Bruce Blakeman, the former Nassau legislative chief, was designated the Republican challenger to Democratic incumbent Sen. Kirsten Gillibrand Thursday, though he will face a primary from one, and possibly, two other Republicans.
The state Republican Convention ended with September primaries likely in three of the six statewide races, including both U.S. Senate seats and governor. In contrast, Democrats will only have one primary - for state attorney general, the job now held by their gubernatorial nominee, Andrew Cuomo.
Political experts speculated that the Republican primaries would undermine the eventual winners' chances against Democrats in the November general elections. Primaries are costly, divisive and provide negative publicity to be used by opponents, they said.
"Republicans leave town with a lot of candidates, and that's a distraction when they need to be uniting," said pollster Lee M. Miringoff of Marist College. "With 2 million more Democrats in this state, Republicans cannot afford to be divided amongst themselves or with the Conservative Party."
In both Senate races, the state GOP bypassed the candidates nominated last Friday by Conservatives. No Republican has won statewide office since 1974 without Conservative support.
Among those vying to unseat Gillibrand, Blakeman led economist David Malpass and former Rep. Joseph DioGuardi of Westchester County. In the first roll-call vote, convention delegates meeting in Manhattan gave Blakeman 42 percent; Malpass, 40, and DioGuardi, 18.
"Americans haven't lost faith in their country," Blakeman said in a speech focused on tax cuts and terrorism. "They have lost faith in their leaders. . . . I will fight for the hardworking families of New York."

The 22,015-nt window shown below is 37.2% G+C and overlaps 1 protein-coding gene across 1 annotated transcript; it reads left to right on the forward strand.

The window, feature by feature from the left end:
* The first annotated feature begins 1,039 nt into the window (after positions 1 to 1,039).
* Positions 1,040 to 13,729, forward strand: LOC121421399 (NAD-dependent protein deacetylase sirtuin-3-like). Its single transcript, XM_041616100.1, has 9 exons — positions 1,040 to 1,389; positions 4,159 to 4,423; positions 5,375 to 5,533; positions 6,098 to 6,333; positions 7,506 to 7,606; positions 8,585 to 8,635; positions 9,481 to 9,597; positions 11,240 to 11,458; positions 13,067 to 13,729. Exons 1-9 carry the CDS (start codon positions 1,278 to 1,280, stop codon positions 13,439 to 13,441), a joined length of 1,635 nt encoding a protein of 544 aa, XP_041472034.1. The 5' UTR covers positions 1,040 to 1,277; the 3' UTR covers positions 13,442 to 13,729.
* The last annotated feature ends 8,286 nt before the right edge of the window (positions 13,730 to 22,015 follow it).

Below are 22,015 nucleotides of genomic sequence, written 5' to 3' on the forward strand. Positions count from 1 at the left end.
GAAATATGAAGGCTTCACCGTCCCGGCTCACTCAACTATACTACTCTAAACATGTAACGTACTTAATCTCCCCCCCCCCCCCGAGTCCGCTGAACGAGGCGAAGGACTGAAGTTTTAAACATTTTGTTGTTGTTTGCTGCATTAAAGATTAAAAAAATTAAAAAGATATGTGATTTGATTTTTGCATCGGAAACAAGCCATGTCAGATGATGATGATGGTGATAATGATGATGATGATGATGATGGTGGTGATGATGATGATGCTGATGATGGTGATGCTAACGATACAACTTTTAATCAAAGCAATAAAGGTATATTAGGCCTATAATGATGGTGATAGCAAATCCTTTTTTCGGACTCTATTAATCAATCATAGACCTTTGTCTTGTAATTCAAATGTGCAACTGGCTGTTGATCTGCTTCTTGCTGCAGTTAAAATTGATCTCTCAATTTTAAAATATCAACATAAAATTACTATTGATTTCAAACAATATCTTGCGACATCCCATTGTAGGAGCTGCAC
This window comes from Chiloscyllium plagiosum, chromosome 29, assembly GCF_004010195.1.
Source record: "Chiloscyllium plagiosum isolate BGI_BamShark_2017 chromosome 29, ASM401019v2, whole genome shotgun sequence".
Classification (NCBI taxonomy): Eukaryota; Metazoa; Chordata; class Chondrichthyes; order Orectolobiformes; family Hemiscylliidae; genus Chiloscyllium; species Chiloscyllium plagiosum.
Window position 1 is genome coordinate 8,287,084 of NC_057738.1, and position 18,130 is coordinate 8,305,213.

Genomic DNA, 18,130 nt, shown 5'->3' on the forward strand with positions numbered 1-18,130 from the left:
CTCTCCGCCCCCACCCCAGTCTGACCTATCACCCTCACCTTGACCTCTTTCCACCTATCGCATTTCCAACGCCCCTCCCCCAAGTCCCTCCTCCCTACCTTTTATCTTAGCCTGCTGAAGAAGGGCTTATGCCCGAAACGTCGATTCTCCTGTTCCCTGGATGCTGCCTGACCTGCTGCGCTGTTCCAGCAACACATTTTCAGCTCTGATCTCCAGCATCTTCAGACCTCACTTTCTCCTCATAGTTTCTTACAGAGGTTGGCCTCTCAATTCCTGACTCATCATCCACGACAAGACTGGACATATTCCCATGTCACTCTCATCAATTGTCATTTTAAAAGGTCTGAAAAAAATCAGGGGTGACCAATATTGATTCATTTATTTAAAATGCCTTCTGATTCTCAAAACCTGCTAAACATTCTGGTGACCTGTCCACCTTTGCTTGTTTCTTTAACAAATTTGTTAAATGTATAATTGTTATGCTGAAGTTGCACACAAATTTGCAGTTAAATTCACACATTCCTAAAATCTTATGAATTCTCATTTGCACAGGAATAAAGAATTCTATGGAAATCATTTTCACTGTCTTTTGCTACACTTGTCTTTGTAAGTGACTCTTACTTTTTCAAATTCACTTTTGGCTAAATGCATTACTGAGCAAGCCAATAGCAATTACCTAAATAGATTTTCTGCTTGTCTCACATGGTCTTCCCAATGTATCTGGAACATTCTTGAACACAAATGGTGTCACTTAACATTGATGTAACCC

Blakeman and Malpass will be on the primary ballot, each having gotten the required 25 percent. However, Blakeman is the party's official candidate because he scored 51 percent in the second vote as some Suffolk delegates left DioGuardi and Malpass. DioGuardi vowed to make it a three-man primary, saying he will collect 15,000 signatures on petitions to get on the ballot. He already has the Conservative nomination. "New Yorkers deserve to hear every voice, every idea, every candidate during the debate," he said.
Separately Thursday, Chautauqua County executive Greg Edwards, the lieutenant governor running mate of Republican gubernatorial designee Rick Lazio, was nominated by acclamation.
And Buffalo multimillionaire developer Carl Paladino announced plans to challenge Lazio in the primary and general elections. Paladino said he would spend $500,000 to gather petition signatures for a place on the primary ballot and to establish a new ballot line for tea party protesters.
"I'm not going anywhere but Albany," Paladino said.